AFGHANISTAN: Stop stoning and other forms of cruel punishments by the Taliban
The Global Campaign to Stop Killing and Stoning Women and the Women Living Under Muslim Laws (WLUML) International Solidarity Network condemn the recent incidents of violent punishments by the Taliban in Afghanistan.
On Sunday 15 August, a couple in their twenties were publicly executed by stoning by the Taliban in a village controlled by their forces in Kunduz, northern Afghanistan.The couple had eloped to Pakistan, although they were reportedly engaged to other people, but later returned to their village of Mullah Qulli in the Archi district of Kunduz. Some reports indicate that their families had agreed to marry them, while others conclude that a jirga had ruled they would be pardoned if the accused male paid compensation. However, the Taliban arrested and stoned to death the two young people in a bazaar of Dasht-e Archi district on the accusation of committing an act of adultery, as confirmed by Mohammad Omar, the governor of Kunduz.
Female Afghan Governor Fears Taliban Deal
On the eve of an international conference in Afghanistan, the country’s only female governor that Afghan women should not have to sacrifice their rights as part of any peace agreement with the Taliban.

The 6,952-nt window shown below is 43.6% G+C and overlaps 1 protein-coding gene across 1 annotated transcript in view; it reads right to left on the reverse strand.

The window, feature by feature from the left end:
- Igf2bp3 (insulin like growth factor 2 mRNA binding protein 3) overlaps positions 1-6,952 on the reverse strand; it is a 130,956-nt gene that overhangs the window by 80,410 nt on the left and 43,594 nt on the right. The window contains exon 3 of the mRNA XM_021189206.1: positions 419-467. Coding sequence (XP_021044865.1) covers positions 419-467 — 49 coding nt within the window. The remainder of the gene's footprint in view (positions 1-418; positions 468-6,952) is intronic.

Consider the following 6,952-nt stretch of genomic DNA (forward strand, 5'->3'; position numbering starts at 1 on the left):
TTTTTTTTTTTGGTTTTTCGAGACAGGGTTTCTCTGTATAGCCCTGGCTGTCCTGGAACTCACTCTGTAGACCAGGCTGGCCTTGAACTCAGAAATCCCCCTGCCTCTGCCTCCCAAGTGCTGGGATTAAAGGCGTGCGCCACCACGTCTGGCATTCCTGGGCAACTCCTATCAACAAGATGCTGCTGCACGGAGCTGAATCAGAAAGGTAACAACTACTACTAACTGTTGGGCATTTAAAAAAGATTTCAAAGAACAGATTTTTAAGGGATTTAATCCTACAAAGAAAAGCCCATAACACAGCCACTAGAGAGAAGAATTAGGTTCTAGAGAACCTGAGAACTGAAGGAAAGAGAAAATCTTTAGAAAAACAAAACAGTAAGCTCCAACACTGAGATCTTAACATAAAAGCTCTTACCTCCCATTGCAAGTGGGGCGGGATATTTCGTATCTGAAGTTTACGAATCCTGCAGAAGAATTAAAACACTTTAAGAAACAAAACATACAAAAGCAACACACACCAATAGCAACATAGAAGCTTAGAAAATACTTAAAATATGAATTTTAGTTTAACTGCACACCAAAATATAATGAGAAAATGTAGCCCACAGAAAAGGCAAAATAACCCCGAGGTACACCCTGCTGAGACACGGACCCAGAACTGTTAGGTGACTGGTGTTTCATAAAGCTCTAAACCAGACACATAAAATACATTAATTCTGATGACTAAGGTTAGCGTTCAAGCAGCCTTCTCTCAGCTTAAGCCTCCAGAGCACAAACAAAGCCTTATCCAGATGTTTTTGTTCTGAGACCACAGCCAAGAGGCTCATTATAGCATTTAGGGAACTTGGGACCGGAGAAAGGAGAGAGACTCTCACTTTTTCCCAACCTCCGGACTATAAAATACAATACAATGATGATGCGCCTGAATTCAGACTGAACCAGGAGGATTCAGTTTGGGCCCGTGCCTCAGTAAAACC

Afghanistan: 'Shaming' her in-laws costs 19 year old her nose, ears
"When they cut off my nose and ears, I passed out," 19-year-old Bibi Aisha of Afghanistan says with chilling candor.
Her beauty is still stunning and her confidence inspiring. It takes a moment for the barbaric act committed against her to register in your mind and sight.
Wearing her patterned scarf and with roughly painted nails she shares her story.
"It felt like there was cold water in my nose, I opened my eyes and I couldn't even see because of all the blood," she remembers.
It was an act of Taliban justice for the crime of shaming her husband's family.
This story began when Aisha was just 8 years old.
The “Ten-Dollar Talib” and Women’s Rights: Afghan Women and the Risks of Reintegration and Reconciliation